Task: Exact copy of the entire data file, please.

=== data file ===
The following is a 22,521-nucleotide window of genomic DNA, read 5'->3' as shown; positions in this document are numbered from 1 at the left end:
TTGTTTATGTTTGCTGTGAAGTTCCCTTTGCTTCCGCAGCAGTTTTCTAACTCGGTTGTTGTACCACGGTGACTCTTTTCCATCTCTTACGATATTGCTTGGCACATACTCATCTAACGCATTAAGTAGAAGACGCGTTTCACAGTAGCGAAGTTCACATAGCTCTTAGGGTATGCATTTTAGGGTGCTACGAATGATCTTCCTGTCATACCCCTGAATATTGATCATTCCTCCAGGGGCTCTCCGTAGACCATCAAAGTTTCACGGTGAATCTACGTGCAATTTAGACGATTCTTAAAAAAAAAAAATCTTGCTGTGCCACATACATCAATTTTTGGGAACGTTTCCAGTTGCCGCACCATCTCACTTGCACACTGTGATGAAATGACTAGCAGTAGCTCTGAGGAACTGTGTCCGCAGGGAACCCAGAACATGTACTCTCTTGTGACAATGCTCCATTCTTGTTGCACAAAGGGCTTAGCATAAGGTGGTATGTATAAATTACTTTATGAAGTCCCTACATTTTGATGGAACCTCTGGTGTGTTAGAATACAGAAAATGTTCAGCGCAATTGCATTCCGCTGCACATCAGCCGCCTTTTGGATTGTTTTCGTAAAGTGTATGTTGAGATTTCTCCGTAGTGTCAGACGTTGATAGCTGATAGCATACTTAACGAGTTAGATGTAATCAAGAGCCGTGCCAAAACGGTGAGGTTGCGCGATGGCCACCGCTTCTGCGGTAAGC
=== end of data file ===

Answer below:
The following is a 22,521-nucleotide window of genomic DNA, read 5'->3' as shown; positions in this document are numbered from 1 at the left end:
TTGTTTATGTTTGCTGTGAAGTTCCCTTTGCTTCCGCAGCAGTTTTCTAACTCGGTTGTTGTACCACGGTGACTCTTTTCCATCTCTTACGATATTGCTTGGCACATACTCATCTAACGCATTAAGTAGAAGACGCGTTTCACAGTAGCGAAGTTCACATAGCTCTTAGGGTATGCATTTTAGGGTGCTACGAATGATCTTCCTGTCATACCCCTGAATATTGATCATTCCTCCAGGGGCTCTCCGTAGACCATCAAAGTTTCACGGTGAATCTACGTGCAATTTAGACGATTCTTAAAAAAAAAAAATCTTGCTGTGCCACATACATCAATTTTTGGGAACGTTTCCAGTTGCCGCACCATCTCACTTGCACACTGTGATGAAATGACTAGCAGTAGCTCTGAGGAACTGTGTCCGCAGGGAACCCAGAACATGTACTCTCTTGTGACAATGCTCCATTCTTGTTGCACAAAGGGCTTAGCATAAGGTGGTATGTATAAATTACTTTATGAAGTCCCTACATTTTGATGGAACCTCTGGTGTGTTAGAATACAGAAAATGTTCAGCGCAATTGCATTCCGCTGCACATCAGCCGCCTTTTGGATTGTTTTCGTAAAGTGTATGTTGAGATTTCTCCGTAGTGTCAGACGTTGATAGCTGATAGCATACTTAACGAGTTAGATGTAATCAAGAGCCGTGCCAAAACGGTGAGGTTGCGCGATGGCCACCGCTTCTGCGGTAAGC